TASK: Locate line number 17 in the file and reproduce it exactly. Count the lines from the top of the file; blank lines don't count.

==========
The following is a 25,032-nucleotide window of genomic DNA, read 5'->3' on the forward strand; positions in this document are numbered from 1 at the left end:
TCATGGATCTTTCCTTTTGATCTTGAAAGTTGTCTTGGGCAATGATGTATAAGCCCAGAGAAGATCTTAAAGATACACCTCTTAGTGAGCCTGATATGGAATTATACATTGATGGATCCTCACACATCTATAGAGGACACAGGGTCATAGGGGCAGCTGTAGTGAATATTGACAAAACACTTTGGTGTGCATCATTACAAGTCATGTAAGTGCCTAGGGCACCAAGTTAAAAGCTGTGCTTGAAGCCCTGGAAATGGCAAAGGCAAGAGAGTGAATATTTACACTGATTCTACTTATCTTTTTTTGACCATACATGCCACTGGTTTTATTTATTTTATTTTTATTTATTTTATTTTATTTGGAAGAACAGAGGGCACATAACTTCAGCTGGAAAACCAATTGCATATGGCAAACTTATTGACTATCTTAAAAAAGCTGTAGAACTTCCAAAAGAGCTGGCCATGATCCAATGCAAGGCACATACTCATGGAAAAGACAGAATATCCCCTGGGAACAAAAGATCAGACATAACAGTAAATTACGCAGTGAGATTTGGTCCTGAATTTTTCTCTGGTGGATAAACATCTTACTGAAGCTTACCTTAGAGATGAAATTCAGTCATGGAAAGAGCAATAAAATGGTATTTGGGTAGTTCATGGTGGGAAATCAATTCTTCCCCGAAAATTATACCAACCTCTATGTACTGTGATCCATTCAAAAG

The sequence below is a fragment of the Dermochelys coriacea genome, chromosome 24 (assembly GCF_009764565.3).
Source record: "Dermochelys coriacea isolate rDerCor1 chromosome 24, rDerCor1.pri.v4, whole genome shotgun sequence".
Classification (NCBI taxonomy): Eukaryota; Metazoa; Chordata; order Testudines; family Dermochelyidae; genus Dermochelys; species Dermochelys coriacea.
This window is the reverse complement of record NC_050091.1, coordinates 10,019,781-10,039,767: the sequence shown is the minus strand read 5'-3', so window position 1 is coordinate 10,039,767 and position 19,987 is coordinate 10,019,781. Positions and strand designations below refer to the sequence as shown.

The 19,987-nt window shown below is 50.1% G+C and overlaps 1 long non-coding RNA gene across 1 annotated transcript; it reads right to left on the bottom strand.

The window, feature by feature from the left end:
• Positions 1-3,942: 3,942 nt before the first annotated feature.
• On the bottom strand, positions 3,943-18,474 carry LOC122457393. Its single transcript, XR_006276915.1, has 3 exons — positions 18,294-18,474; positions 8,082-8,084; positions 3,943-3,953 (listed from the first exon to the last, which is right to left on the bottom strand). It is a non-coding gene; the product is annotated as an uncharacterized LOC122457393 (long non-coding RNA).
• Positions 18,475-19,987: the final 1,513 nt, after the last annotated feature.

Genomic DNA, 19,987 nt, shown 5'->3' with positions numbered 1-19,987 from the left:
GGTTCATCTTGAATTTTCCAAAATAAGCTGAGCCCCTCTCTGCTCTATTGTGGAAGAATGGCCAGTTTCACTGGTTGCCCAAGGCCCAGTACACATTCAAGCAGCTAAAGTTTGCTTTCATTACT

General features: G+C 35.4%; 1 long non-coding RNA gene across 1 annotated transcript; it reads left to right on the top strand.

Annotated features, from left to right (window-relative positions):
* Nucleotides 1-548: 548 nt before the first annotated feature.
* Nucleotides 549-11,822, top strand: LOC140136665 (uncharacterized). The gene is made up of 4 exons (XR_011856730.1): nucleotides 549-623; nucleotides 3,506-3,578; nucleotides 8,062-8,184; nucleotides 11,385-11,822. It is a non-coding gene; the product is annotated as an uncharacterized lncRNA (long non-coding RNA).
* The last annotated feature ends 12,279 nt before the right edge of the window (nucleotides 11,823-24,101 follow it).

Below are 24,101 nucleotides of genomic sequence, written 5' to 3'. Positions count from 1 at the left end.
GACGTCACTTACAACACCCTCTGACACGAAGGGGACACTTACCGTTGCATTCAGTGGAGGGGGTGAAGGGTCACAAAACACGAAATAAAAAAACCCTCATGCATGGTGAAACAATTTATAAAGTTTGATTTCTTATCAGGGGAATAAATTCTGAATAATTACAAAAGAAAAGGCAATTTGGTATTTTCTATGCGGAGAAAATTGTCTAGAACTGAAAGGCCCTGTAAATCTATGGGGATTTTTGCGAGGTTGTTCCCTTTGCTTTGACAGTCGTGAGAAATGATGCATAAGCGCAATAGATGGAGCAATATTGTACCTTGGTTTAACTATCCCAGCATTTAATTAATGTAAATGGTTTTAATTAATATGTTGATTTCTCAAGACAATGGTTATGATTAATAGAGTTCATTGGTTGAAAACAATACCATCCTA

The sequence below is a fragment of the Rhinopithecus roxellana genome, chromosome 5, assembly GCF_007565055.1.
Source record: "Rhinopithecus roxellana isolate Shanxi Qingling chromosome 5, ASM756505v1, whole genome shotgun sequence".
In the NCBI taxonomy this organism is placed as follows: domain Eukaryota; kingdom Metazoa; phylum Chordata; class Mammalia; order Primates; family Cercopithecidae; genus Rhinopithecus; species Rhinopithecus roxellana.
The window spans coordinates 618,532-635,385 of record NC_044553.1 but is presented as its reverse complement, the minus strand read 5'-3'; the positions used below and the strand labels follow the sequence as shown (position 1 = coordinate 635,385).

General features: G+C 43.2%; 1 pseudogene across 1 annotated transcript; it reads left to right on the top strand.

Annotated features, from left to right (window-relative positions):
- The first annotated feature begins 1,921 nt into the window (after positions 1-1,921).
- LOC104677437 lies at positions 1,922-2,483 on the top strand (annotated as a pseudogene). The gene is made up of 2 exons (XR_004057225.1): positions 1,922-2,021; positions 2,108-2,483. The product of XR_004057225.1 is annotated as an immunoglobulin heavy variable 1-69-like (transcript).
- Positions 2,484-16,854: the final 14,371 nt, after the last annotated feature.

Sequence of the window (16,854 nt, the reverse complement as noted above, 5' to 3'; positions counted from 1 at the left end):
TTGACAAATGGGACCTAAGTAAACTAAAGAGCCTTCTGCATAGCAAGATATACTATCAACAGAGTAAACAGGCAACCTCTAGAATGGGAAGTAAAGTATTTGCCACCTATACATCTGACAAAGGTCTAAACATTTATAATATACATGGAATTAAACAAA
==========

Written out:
* Nucleotides 549-11,822, top strand: LOC140136665 (uncharacterized). The gene is made up of 4 exons (XR_011856730.1): nucleotides 549-623; nucleotides 3,506-3,578; nucleotides 8,062-8,184; nucleotides 11,385-11,822. It is a non-coding gene; the product is annotated as an uncharacterized lncRNA (long non-coding RNA).